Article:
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Mathew Ingram

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Seafood king

Mathew Ingram

TORONTO (GlobeinvestorGOLD) — Clearwater Seafoods Income Fund, based in Nova Scotia, is a giant when it comes to the harvesting and processing of fresh fish, lobster, shrimp, scallops, crab and other creatures of the sea. It employs a fleet of 21 boats, runs several processing plants, has more than two thousand employees and sells 80 million pounds of seafood a year in North America, Asia and Europe. As far as business in Atlantic Canada is concerned, Clearwater is definitely a major player.

Such a commanding presence in a key segment of the food industry must make the company a pretty compelling investment, right? Not exactly. In fact, units of the seafood fund haven't been a great holding for the past year or so. The reason for that has relatively little to do with the health of the seafood industry or the business acumen of the company's founders, and everything to do with currency markets — specifically, the weakness of the U.S. dollar and the strength of the Canadian loonie, which have put the squeeze on the company's profit margins and payout ratios.

While the strong Canadian dollar has been a boon for companies that have to import raw materials or equipment into Canada, since it gives them greater purchasing power, it has done the exact opposite for companies such as Clearwater. Because the seafood processor gets all of its raw materials from the Atlantic Ocean and pays its employees in Canadian dollars, that means higher costs; and the weaker U.S. currency means that Clearwater's products effectively become more expensive to American buyers. The result is lower sales and thin profits.

The Clearwater fund owns 56 per cent of the outstanding units in Clearwater Seafoods Limited Partnership, which actually operates the business that John Risley started in the late 1970s — and Mr. Risley's private Clearwater Fine Foods Inc. owns the rest. In the first quarter of last year, Clearwater lost close to $3-million, due primarily to a $10-million foreign exchange loss, and sales fell to $72.7-million. In the second quarter, revenue actually rose to $85-million, but profit slid by almost 50 per cent to $8.7-million.

The units started sliding about that time too, falling from the $12 range. By the third quarter, when Clearwater reported that its revenue fell by 8 per cent and its distributable cash also dropped from the year-earlier quarter, most analysts and shareholders were unsurprised to hear that the income fund had deferred a decision on distributions for the subordinated unitholders. According to Clearwater, the payout ratio for the year up to that point — that is, the amount of free cash flow the company was distributing to investors — was 111 per cent, meaning it was paying out more than it was generating. In most cases, that means a cut in unitholder distributions is around the corner.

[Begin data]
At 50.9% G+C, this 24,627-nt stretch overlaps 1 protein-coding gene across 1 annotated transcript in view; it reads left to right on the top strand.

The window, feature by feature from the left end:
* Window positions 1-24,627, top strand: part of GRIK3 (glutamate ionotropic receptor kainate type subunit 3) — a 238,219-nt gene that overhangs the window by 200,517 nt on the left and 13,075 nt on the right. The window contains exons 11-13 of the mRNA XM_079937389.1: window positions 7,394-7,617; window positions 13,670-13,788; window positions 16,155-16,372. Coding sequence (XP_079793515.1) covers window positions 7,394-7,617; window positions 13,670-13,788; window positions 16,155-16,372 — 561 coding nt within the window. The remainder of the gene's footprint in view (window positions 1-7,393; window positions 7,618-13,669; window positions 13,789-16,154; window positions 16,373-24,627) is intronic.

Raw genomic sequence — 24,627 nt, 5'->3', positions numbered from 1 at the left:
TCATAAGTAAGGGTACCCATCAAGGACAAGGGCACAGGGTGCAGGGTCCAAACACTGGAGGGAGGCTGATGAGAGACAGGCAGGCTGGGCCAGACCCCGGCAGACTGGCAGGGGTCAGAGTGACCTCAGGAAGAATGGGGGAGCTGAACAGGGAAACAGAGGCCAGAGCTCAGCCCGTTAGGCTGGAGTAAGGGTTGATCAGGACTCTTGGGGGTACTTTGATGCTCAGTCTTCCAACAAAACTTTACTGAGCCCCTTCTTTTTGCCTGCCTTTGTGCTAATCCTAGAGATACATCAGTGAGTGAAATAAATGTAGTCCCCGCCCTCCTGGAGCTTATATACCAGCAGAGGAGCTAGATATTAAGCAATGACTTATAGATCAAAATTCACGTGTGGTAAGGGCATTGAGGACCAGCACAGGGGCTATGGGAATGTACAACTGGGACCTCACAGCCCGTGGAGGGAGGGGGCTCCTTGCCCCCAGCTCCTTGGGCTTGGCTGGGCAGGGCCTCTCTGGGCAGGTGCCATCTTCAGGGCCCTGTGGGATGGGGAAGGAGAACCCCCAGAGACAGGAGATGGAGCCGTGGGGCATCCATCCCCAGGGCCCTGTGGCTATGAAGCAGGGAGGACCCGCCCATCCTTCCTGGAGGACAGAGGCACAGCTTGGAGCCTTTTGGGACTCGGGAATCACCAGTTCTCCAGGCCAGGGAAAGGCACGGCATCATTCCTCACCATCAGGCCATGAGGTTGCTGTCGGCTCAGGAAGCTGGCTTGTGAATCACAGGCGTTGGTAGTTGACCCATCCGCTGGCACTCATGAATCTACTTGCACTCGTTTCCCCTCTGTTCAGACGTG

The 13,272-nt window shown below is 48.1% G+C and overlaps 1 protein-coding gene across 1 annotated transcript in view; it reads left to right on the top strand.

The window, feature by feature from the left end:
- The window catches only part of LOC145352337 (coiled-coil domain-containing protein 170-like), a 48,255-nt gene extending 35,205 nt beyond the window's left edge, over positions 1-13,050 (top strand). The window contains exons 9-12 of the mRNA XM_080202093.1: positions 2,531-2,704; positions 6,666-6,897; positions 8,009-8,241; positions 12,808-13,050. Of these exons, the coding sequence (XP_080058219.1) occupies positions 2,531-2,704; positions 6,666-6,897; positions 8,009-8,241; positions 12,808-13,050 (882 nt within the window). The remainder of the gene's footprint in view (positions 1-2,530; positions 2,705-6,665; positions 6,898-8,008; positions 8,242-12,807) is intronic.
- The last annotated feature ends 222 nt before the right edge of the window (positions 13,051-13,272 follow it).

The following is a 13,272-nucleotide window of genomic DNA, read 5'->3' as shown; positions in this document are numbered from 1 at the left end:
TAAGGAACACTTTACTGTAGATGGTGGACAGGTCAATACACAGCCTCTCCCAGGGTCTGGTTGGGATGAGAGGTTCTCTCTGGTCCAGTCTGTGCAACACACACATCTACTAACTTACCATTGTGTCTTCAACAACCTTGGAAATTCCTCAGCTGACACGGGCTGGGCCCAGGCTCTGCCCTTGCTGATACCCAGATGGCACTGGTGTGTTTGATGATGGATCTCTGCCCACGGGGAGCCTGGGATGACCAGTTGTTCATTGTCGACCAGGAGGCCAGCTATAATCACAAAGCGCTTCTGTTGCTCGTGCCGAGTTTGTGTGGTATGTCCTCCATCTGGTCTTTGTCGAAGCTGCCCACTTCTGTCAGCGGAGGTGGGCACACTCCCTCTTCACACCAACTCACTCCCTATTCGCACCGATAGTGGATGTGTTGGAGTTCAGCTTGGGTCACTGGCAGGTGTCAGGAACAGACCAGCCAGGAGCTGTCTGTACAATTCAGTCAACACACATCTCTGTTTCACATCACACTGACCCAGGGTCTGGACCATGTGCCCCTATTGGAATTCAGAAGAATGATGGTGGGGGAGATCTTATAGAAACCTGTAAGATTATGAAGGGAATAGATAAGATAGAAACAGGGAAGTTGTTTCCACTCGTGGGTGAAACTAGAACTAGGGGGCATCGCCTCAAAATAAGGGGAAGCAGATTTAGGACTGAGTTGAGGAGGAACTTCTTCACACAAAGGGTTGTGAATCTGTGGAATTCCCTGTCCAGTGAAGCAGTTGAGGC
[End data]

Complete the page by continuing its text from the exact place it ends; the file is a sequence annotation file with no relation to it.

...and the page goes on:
Sure enough, Clearwater said in January of this year that it was cutting its annual payout to 84 cents a unit from $1.15, due to the effect of the weaker U.S. dollar on its sales and margins. By the time the company made the announcement, the units had already dropped in price to about the $8.50 range, so they didn't react that strongly to the news — in fact, they moved up in the weeks following the cut. Then the unit price began to falter again, however, and over the past several months it has continued to fall, dropping to the $6.50 range, down by more than 45 per cent from a year ago.

The problem is a simple one: while Clearwater has improved its margins by cutting costs and boosting sales of more value-added products, it continues to be hammered by the foreign exchange imbalance. According to some analysts, that means the fund will likely have to cut distributions again, since it is still paying out more than it is generating in cash flow. Adding fuel to that theory is the fact that the yield on the units — that is, the payout divided by the price — is higher than most other income funds, at about 13 per cent. That would be great if Clearwater could keep it up, but when yields get to such levels it often means that a distribution cut is coming soon. Before the January cut, Clearwater was trading at a yield of 17 per cent.

According to Canaccord Capital, another reduction in payouts is a virtual certainty. The brokerage firm recently initiated coverage of Clearwater with a report entitled "Rough waters," and a "sell" recommendation. While the company is currently paying out 84 cents a unit, Canaccord said that its cash-flow model for 2006 (using an 80-cent Canadian dollar as a constant) showed free cash flow of just 51 cents a unit. The firm said that it expects the unit price to "trade down to $5.50" based on that assumption. While the company has been doing a good job of growing its business, Canaccord said, distributable cash is still likely to come in far below where the company's current payout sits.

Unfortunately for Clearwater, being the king of the seafood business just isn't as valuable as it was when the Canadian dollar was weak and the U.S. dollar was strong. Until that situation returns, the fact is that the fund's units aren't likely to look very attractive, even with a high yield.

Mathew Ingram joined The Globe and Mail's online news team in June of 2000, after spending four years as the Western business columnist, based in Calgary.

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